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Treble without a cause?

October 13, 2009

Microsoft launches new phone software

The market for phones is set to treble or quadruple in the next few years, Ballmer said, and Microsoft is ready to challenge other phone makers for market share.

The following quote: “The market for phones is set to treble or quadruple in the next few years, Ballmer said, and Microsoft is ready to challenge other phone makers for market share.” was on your site today.

While I do have trouble getting decent bass on my cellphone, the treble is quite good.

T.A.

Ballmer used the word correctly. You may wish to check a dictionary:

Treble: verb (used with object), verb (used without object) to make or become three times as much or as many; triple. GBU Editor

Chief Executive Officer of Microsoft Corporation Steve Ballmer gestures during a news conference in Munich, October 7, 2009. REUTERS/Michaela Rehle

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Comments

I think you’re kind of sleazing. It’s chiefly British. When was the last time you saw a skilled American writer use it?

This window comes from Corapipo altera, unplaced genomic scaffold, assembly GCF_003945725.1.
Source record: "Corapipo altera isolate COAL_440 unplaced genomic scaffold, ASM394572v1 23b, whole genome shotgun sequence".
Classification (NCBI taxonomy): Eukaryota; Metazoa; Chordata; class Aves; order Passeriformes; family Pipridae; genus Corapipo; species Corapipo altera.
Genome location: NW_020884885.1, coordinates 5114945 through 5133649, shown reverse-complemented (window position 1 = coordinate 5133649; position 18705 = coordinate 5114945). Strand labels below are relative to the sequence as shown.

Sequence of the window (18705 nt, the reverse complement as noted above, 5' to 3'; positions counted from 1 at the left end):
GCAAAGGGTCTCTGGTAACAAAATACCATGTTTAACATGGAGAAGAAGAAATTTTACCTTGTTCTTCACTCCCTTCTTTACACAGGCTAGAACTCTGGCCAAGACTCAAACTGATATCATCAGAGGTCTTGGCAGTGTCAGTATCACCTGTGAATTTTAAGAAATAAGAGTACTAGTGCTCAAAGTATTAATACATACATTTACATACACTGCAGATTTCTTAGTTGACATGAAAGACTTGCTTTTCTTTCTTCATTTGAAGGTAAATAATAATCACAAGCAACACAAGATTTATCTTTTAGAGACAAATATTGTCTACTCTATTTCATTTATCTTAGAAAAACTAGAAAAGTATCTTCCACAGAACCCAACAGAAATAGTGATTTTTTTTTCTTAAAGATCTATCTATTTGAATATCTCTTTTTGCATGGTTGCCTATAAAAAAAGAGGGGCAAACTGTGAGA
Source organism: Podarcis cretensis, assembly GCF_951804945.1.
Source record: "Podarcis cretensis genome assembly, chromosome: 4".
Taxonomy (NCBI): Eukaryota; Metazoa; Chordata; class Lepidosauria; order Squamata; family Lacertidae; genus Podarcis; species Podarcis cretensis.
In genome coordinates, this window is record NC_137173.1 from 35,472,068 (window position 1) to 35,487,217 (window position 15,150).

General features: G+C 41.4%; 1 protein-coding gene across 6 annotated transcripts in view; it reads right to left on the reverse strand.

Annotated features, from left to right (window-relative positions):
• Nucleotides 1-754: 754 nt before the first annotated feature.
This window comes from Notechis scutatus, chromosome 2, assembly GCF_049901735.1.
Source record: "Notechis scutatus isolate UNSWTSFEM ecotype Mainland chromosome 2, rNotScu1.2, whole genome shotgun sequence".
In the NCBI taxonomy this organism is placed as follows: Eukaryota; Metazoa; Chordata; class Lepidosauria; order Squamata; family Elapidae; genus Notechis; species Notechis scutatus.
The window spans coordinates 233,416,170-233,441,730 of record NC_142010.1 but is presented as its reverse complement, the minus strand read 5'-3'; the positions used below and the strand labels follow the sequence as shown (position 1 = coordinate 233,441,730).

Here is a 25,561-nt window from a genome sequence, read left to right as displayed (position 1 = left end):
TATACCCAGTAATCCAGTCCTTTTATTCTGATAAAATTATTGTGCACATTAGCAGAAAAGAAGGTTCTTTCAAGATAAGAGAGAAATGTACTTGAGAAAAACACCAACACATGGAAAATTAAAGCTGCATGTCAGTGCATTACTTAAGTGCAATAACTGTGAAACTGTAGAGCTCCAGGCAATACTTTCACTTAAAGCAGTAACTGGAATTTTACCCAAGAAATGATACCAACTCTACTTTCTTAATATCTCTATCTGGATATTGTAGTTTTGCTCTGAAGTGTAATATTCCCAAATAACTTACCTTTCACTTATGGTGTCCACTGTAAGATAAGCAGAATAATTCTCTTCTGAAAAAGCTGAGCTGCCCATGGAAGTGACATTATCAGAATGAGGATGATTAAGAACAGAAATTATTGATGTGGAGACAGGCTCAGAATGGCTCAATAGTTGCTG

Posted by Pete Cann | Report as abusive
 

Dictionary.com says nothing about it being chiefly British. And since when is that sleazing, anyway?

Posted by Robert Basler | Report as abusive
 

Using a Britishism isn’t sleazing. Using an invalid pretext to defend inappropriate action is. Merriam-Webster’s 11th does accept it without calling it archaic or British. By the rules, you’ve got me, but when was the last time you saw a skilled American writer say “treble” rather than “triple?” I’m not sure Ballmer is a good authority. However, if your quote was accurate, and I would assume it was, the eccentricity was Ballmer’s and none of yours.

Posted by Pete Cann | Report as abusive
 

Thanks Pete, I’m sure you’ll get me next time…

Posted by Robert Basler | Report as abusive
 

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